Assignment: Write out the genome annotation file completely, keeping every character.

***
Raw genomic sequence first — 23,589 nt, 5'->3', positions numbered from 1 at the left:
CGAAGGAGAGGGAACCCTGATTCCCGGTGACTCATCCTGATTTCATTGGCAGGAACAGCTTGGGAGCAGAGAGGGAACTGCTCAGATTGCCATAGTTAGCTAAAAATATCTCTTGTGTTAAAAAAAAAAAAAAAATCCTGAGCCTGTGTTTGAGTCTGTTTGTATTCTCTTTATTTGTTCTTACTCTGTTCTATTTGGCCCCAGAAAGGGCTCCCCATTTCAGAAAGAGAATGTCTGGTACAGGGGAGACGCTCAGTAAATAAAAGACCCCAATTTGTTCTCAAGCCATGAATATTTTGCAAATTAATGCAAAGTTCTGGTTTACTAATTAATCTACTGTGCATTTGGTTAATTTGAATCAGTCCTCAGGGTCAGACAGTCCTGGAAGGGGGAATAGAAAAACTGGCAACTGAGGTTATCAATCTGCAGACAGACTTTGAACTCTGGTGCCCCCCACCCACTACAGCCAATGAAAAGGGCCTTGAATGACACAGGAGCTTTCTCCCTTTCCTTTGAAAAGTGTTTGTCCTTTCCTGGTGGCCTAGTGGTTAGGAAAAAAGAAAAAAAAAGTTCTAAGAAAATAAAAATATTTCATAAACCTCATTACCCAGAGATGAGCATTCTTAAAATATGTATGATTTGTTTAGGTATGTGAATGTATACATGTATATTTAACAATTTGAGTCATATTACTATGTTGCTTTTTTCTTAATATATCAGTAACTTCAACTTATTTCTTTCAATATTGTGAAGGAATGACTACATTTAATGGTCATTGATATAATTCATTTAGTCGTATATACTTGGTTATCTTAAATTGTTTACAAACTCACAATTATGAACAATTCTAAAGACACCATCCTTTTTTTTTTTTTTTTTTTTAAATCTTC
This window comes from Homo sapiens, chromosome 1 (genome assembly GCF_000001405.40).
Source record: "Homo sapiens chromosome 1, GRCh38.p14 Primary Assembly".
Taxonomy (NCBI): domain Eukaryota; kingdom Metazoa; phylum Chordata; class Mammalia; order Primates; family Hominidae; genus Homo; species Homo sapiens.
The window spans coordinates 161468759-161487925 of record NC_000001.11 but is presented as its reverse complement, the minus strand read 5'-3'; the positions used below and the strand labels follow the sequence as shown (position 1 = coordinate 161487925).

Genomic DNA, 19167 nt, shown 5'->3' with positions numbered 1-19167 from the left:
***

Raw genomic sequence first — 23,589 nt, 5'->3', positions numbered from 1 at the left:
CGAAGGAGAGGGAACCCTGATTCCCGGTGACTCATCCTGATTTCATTGGCAGGAACAGCTTGGGAGCAGAGAGGGAACTGCTCAGATTGCCATAGTTAGCTAAAAATATCTCTTGTGTTAAAAAAAAAAAAAAAATCCTGAGCCTGTGTTTGAGTCTGTTTGTATTCTCTTTATTTGTTCTTACTCTGTTCTATTTGGCCCCAGAAAGGGCTCCCCATTTCAGAAAGAGAATGTCTGGTACAGGGGAGACGCTCAGTAAATAAAAGACCCCAATTTGTTCTCAAGCCATGAATATTTTGCAAATTAATGCAAAGTTCTGGTTTACTAATTAATCTACTGTGCATTTGGTTAATTTGAATCAGTCCTCAGGGTCAGACAGTCCTGGAAGGGGGAATAGAAAAACTGGCAACTGAGGTTATCAATCTGCAGACAGACTTTGAACTCTGGTGCCCCCCACCCACTACAGCCAATGAAAAGGGCCTTGAATGACACAGGAGCTTTCTCCCTTTCCTTTGAAAAGTGTTTGTCCTTTCCTGGTGGCCTAGTGGTTAGGAAAAAAGAAAAAAAAAGTTCTAAGAAAATAAAAATATTTCATAAACCTCATTACCCAGAGATGAGCATTCTTAAAATATGTATGATTTGTTTAGGTATGTGAATGTATACATGTATATTTAACAATTTGAGTCATATTACTATGTTGCTTTTTTCTTAATATATCAGTAACTTCAACTTATTTCTTTCAATATTGTGAAGGAATGACTACATTTAATGGTCATTGATATAATTCATTTAGTCGTATATACTTGGTTATCTTAAATTGTTTACAAACTCACAATTATGAACAATTCTAAAGACACCATCCTTTTTTTTTTTTTTTTTTTTAAATCTTC
This window comes from Homo sapiens, chromosome 1 (genome assembly GCF_000001405.40).
Source record: "Homo sapiens chromosome 1, GRCh38.p14 Primary Assembly".
Taxonomy (NCBI): domain Eukaryota; kingdom Metazoa; phylum Chordata; class Mammalia; order Primates; family Hominidae; genus Homo; species Homo sapiens.
The window spans coordinates 161468759-161487925 of record NC_000001.11 but is presented as its reverse complement, the minus strand read 5'-3'; the positions used below and the strand labels follow the sequence as shown (position 1 = coordinate 161487925).

Genomic DNA, 19167 nt, shown 5'->3' with positions numbered 1-19167 from the left: